Although I didn't have the plan to cycle the full distance in one day, I managed to do it. The wind was less during the evening. Only the last 25 kilometres are a little harder than expected. My travelguide Ulf Hoffman's Island per Rad speaks about "slightly up and downhill". I bet he never cycled these more than ten percent slopes himself . Around eleven I enter Saudárkrókur via a backdoor. I'm not disappointed. From a description that spoke about the view on Drangey as its biggest asset, I had very low expectations. But it is a village with a nice church, and something that you may call a village centre. I find the campsite next to the swimming pool and fall asleep, contented that I'm still able to cycle more than 120 kilometres a day. I had not done this in almost a year.

Thursday July 6 : Saudárkrókur - Siglufjördur

I stand up late. It feels likes the day after. I'm not used to riding such distances anymore, is the conclusion. The sky looks clouded. I don't feel like cycling today. But staying in Saudárkrókur isn't very appealing either. So around twelve I step on my bicycle for the ride around Skagafjord. The first kilometres as I cross the delta of the river Heradsvotn (?) I have the wind in front. So it is more difficult to flee for the colony of Arctic terns that nests outside Saudárkrókur. It's not the first time that I'm attacked this tour, but these are very aggressive, and I feel one pluck my hair several times.
The clouds are low, and cover the top of the mountains. I pass Hólar, an important historic and religious site. The thought of spending the rest of the days in the nearby pool crosses my mind. But I still have shopping to do, and the nearest village Hofsós is 15 km away. And I'm not a pool person. Some km before Hofsós I visit the cute little church at Gröf. It is a replica of a 17th century church with grass on the roof and place for maybe 30 people. In the guestbook I spot the name of the writer of the best Dutch guide on Iceland, Willem van Blijderveen. The German cycler I saw in Blönduós met the writer Ulf Hoffman at Snaefellsnes. So next year (2001) must be a good year for updated travel books.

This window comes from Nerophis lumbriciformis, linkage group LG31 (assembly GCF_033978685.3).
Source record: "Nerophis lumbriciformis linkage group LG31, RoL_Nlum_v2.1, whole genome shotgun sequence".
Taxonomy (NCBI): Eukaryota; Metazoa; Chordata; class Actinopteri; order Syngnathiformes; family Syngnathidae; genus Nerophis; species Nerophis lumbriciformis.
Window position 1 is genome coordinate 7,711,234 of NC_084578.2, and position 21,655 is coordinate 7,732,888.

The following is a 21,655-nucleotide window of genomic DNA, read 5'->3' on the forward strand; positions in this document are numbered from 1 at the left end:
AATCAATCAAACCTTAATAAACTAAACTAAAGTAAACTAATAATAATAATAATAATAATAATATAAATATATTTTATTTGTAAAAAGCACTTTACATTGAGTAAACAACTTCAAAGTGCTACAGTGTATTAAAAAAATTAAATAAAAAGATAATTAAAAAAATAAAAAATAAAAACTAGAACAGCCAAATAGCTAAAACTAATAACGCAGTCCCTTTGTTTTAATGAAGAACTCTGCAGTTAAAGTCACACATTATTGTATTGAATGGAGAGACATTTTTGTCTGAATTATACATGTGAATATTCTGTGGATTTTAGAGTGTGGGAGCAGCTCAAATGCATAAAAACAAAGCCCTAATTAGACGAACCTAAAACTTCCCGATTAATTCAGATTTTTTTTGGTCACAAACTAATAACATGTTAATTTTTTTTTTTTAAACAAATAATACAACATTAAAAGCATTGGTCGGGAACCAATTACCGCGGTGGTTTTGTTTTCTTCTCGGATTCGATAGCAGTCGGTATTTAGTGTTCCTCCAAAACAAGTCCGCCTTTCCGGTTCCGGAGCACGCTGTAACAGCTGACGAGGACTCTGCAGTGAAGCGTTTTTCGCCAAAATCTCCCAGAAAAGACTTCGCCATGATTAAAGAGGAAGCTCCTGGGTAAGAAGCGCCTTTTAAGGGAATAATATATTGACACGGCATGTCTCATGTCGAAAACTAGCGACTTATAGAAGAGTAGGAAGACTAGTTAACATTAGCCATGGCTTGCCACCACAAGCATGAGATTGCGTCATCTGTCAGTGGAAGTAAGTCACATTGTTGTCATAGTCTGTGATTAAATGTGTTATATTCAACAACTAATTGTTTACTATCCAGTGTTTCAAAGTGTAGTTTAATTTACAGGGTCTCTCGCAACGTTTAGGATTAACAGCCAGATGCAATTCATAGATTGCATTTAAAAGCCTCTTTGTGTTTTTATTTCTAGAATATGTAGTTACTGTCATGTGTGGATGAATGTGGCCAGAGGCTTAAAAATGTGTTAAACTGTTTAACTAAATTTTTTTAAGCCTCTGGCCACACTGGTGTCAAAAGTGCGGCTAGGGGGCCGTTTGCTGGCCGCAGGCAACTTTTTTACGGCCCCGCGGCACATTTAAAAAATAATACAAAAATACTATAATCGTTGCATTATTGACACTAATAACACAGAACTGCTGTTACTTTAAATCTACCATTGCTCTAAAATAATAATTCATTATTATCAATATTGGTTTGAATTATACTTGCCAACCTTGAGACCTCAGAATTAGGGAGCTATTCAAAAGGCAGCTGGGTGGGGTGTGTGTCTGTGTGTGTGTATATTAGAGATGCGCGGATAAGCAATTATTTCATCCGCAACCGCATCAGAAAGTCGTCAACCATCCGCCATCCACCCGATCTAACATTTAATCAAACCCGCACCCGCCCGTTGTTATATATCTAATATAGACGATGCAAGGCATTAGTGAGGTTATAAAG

Just outside Hofsós I meet a lonely cycler, struggling against the wind. He stays three months in Iceland and his plan is to cycle the coast including the West fjords. We exchange tips and go opposite ways. Fifteen minutes later I'm in the middle of clouds of mist and drizzle. For me, the worst thing of this weather is that I have to take of my glasses off. I see very little of the green mountains and surrounding meadows.
My goal for the day is the village Siglufjördur, where I want to stay a day to do some hiking in the area. There's only one (dead end) road going to the village. In the petrol station at the crossing from where it starts I take a coffee, and try to dry up a little. I hope to be in Siglufjördur around 7:30. But the first setback is that my back tyre seems to go flat very slow. I pump it up several times but it takes every time shorter before it gets weak again. It will be my only puncture during this holiday. The second setback is the road that is not at all flat. It rises to unknown heights with short steep climbs and descents. Combined with the mist, that makes the view less than 100 meters, this last 25 km is quite tiresome. It is not a bad experience though. The limited view, the silence, the idea that there is a sea down there that you can't see unless you take a wrong turn and dive in it. It gives me a peaceful feeling.
I arrive around 8.30 in Siglufjördur. The camping site is still under construction. It is a field in the heart of the village, next to the harbour, with a view on the houses that are build against the slopes. I can't suppress the feeling that the whole village is watching me when I put up my tent, cook diner and go to sleep.

Friday July 7 : Siglufjördur - Dalvik